Whatever the reason, sit down with them and make sure they commit to the outcome, even if they don’t agree to the final decision. Also, beware of using this style in times of crisis or with an inexperienced workforce. Your job is to be guided by knowledgeable employees, not confused.
7. Laissez-Faire management style
“Laissez-faire” is French for “let do,” a phrase that this management style fully embodies: allowing employees to do what they want without interference from the management.
Common in high-growth startups, creative businesses, and those with a flat hierarchy, this laid-back style allows teams to fully manage themselves for increased innovation and creativity. Managers might intervene when things go awry or when requested, trusting their expert teams to make decisions and troubleshoot minor issues independently.
This auto-pilot style, as I like to call it, works only with a mature, self-motivated, and highly skilled team that is much more competent than the manager. It is not advised during a time of crisis, with an inexperienced team, or during a large project when small details can turn into large problems overnight. Even so, too much autonomy can misalign teams when they bring their work together as they don’t communicate with each other. So use it with caution and impart clarity at the beginning and review phases of a project.
Other management styles
Notice how we paired the management styles in comparison with each other (authoritative- visionary; affiliative – coaching; pace-sitting – democratic), leaving the Laissez-Faire one alone since it’s a one-of-a-kind breed in itself.
This is not an exhaustive list, as other not-so-popular management styles exist, like the transactional management style, which motivates employees by tying up performance with rewards. These typically come in the form of financial incentives (quota bonuses, stocks), which tend to wear off in meaning once a certain level of economic stability has been reached.
Or the management by walking around (MBWA), a custom rather than a management style that emphasizes being reachable to your team. Like an open-door policy, managers walk between desks to check for progress and ensure their team members have everything they need to fulfill their work. In time, they can become a distraction, though.
Elements that can influence management styles
There’s no right or wrong management style. Each one of them is suitable under certain conditions and environments:
- Your personality, maturity, and skills – You can’t use the democratic style only to get fresh ideas from your team and not act upon them. Nor be a coach when you yourself need coaching. Assess yourself fairly, and don’t hide your shortcomings – rely on your team to compensate for them.
- Your team member’s maturity – Self-motivated, highly skilled team members who take pride in their work can be granted more freedom of action. On the opposite end, recent grads could use some discipline – while those with tenure but still young might need coaching in decision-making and critical thinking.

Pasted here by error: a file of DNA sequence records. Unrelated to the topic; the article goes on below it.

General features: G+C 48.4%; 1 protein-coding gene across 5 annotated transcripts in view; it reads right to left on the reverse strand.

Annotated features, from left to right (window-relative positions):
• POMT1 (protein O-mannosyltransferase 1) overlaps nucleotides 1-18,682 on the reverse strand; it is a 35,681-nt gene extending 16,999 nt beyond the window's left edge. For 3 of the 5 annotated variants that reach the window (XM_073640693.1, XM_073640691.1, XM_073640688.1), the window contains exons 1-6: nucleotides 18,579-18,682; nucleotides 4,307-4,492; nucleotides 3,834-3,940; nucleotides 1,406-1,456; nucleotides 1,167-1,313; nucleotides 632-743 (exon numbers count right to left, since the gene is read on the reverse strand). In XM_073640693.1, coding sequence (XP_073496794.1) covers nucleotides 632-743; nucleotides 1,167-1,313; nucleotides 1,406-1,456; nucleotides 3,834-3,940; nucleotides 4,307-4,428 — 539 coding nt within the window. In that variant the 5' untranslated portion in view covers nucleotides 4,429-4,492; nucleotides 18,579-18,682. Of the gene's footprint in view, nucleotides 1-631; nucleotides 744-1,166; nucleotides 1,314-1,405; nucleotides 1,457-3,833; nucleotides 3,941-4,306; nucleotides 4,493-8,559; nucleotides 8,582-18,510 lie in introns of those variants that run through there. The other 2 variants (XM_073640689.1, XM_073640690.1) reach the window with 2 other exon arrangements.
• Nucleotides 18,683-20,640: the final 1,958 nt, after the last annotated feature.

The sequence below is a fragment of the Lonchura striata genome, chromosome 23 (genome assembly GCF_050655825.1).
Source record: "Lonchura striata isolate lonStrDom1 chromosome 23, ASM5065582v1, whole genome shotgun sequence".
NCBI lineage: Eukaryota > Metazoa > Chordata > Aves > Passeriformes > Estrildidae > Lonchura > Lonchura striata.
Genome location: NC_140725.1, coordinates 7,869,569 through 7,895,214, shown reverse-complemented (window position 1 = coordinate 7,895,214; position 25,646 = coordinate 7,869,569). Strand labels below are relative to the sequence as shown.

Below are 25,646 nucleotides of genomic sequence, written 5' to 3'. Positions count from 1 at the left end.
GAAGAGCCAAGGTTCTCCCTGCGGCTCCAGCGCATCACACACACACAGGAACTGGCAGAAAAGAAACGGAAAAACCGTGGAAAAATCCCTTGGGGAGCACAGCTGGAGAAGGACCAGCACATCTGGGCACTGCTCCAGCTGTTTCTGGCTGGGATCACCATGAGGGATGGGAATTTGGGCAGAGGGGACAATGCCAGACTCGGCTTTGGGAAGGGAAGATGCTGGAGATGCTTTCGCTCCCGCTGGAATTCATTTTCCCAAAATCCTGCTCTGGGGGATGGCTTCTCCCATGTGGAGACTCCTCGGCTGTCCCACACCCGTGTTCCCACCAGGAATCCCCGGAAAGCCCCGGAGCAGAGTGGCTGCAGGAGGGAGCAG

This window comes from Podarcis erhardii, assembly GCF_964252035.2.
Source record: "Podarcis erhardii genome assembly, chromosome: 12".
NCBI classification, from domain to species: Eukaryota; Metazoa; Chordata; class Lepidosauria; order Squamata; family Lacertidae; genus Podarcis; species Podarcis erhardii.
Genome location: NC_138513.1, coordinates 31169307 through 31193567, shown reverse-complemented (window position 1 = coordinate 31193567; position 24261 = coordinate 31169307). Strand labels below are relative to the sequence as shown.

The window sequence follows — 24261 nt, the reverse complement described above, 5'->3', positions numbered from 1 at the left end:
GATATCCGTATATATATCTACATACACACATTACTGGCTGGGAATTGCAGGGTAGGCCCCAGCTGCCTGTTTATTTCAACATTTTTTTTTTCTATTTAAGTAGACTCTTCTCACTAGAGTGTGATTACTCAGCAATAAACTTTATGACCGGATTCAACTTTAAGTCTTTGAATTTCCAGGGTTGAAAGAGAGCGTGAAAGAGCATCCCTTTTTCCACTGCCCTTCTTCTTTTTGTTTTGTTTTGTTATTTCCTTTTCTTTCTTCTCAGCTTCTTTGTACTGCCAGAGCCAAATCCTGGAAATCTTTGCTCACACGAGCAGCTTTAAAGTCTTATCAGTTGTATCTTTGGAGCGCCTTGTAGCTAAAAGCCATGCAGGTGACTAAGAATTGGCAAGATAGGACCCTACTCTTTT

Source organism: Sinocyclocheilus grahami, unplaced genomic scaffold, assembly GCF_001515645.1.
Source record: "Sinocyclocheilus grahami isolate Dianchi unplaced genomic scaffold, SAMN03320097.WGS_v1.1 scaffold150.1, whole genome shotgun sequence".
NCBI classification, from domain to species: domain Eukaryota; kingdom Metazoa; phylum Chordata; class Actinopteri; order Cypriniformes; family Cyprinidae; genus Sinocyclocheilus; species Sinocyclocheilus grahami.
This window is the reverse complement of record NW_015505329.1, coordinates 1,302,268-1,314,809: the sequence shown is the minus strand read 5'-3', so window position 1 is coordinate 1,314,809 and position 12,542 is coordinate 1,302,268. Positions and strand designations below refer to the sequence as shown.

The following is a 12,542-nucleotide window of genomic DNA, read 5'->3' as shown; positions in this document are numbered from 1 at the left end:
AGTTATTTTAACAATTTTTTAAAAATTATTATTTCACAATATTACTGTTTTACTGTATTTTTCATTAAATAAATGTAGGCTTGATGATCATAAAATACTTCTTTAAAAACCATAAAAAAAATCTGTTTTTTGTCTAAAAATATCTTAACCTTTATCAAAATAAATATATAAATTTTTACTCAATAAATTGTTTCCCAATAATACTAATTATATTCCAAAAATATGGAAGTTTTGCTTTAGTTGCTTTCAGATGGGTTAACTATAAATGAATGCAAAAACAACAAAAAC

- Team longevity – Newly formed teams require more supervision and conflict resolution than the more established ones. Use the visionary management style to instill a common vision and sense of belonging for the formed, with a more laissez-faire attitude towards the latter.
- Team location – Teams that reside in the same office and meet face-to-face for feedback can benefit from a laid-back environment. Remote teams, though, need a tighter approach with guidelines so that they’re on the same page.
- Project urgency – A project that’s urgent or is intended to solve a crisis calls for a directive style, where results come before people. Long-term ones are more relaxed, allowing you to focus on your team’s personal and professional development.
- Culture – You might not feel it, but subconsciously you’re affected by the culture of the country that you live in. Geert Hofstede’s initial four (now six) cultural dimensions speak loudly about the values of a company or team. For instance, in a collectivistic country, managers are more inclined to make consensus-based decisions (Mexic). In contrast, those living in on with a high-power distance (Asian countries in general) are comfortable with an authoritarian management style.
What is the right management style for you?
A lot of influencing conditions, right? Luckily, Daniel Goleman has pinned down four management styles every manager should master.
Leaders who have mastered four or more—especially the authoritative, democratic, affiliative, and coaching styles—have the best climate and business performance.
The secret to making them your own is to actually study the underlying emotional intelligence competencies specific to every style available in his study. So, for instance, if you’re an authoritarian manager and want to become more democratic in your approach, refine your active listening and communication skills. Or, if you’re an affiliative one and want to use the coaching style, then focus on the art of delivering constructive feedback.
Simon Sinek said it well:
Authorities die when they die. Leaders live on through all those they have inspired.
First published on October 9, 2019.